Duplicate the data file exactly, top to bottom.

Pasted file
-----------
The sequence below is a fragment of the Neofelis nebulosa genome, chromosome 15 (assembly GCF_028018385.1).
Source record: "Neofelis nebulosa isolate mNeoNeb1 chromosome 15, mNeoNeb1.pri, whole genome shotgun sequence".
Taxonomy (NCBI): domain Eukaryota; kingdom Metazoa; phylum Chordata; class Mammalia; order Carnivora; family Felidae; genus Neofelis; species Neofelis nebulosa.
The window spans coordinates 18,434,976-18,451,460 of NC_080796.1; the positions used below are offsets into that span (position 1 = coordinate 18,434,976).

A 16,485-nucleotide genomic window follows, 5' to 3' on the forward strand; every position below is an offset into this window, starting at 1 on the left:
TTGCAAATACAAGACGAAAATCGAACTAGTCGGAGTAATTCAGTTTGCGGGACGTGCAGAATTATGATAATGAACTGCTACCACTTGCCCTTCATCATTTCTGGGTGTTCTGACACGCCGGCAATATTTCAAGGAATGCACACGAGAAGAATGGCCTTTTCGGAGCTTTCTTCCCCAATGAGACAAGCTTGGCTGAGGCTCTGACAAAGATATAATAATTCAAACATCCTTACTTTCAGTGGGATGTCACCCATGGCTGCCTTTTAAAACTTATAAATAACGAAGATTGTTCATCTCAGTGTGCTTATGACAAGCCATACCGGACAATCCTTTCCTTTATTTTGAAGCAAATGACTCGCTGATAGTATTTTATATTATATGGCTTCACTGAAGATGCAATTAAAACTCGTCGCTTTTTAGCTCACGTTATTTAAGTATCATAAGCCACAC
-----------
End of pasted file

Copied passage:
The sequence below is a fragment of the Neofelis nebulosa genome, chromosome 15 (assembly GCF_028018385.1).
Source record: "Neofelis nebulosa isolate mNeoNeb1 chromosome 15, mNeoNeb1.pri, whole genome shotgun sequence".
Taxonomy (NCBI): domain Eukaryota; kingdom Metazoa; phylum Chordata; class Mammalia; order Carnivora; family Felidae; genus Neofelis; species Neofelis nebulosa.
The window spans coordinates 18,434,976-18,451,460 of NC_080796.1; the positions used below are offsets into that span (position 1 = coordinate 18,434,976).

A 16,485-nucleotide genomic window follows, 5' to 3' on the forward strand; every position below is an offset into this window, starting at 1 on the left:
TTGCAAATACAAGACGAAAATCGAACTAGTCGGAGTAATTCAGTTTGCGGGACGTGCAGAATTATGATAATGAACTGCTACCACTTGCCCTTCATCATTTCTGGGTGTTCTGACACGCCGGCAATATTTCAAGGAATGCACACGAGAAGAATGGCCTTTTCGGAGCTTTCTTCCCCAATGAGACAAGCTTGGCTGAGGCTCTGACAAAGATATAATAATTCAAACATCCTTACTTTCAGTGGGATGTCACCCATGGCTGCCTTTTAAAACTTATAAATAACGAAGATTGTTCATCTCAGTGTGCTTATGACAAGCCATACCGGACAATCCTTTCCTTTATTTTGAAGCAAATGACTCGCTGATAGTATTTTATATTATATGGCTTCACTGAAGATGCAATTAAAACTCGTCGCTTTTTAGCTCACGTTATTTAAGTATCATAAGCCACAC